Date of Award:


Document Type:


Degree Name:

Master of Science (MS)



Committee Chair(s)

Renee V. Galliher


Renee V. Galliher


Melissa Tehee


Melanie M. Domenech Rodriguez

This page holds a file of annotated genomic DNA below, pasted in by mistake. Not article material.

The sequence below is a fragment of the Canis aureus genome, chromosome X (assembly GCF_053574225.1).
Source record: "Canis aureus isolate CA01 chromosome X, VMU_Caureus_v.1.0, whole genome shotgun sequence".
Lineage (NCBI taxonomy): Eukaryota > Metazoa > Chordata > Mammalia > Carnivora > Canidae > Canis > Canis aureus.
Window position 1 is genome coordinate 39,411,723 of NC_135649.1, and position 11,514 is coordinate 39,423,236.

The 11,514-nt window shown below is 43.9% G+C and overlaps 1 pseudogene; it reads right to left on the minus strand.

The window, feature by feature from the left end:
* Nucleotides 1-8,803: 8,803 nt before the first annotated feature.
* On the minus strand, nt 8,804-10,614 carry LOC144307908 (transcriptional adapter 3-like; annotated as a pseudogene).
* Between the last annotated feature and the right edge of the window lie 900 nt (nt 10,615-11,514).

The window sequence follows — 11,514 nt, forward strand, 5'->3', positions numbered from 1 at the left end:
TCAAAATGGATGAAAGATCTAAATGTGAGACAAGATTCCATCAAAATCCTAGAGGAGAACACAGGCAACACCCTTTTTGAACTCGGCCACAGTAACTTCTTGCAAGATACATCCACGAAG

Cultural factors such as acculturative stress, discrimination and ethnic identity have been shown to relate to Latinx students’ academic outcomes, with the first two being risk factors, while the last one primarily plays a protective role. Factors that modify or change these relationships have been studied by both psychological and educational researchers, in efforts to inform interventions. One area of interest is school ethnic contexts, specifically school ethnic representation (number of same-ethnic peers) and school ethnic diversity (proportion of different ethnic groups in student body). This study investigated whether these two school ethnic variables changed or influenced the relationship between the cultural factors and the academic achievement of Latinx youth. Both representation and diversity modified the relationships between English Competency Pressure (ECP), a subscale of acculturative stress, and academic-self efficacy. Diversity also showed a significant interaction with ECP in predicting school belonging. Negative relationships between ECP and academic self-efficacy or school belonging only emerged for students in schools with very low ethnic diversity. In contrast, ECP was strongly negatively related to academic self-efficacy for students in schools with the highest ethnic representation. These findings begin to clarify the intricacies of how school context influences Latinx student’s academic performance based on cultural factors. It is important to understand these relationships in order to better formulate policy, curriculum, and teaching practices to serve all students.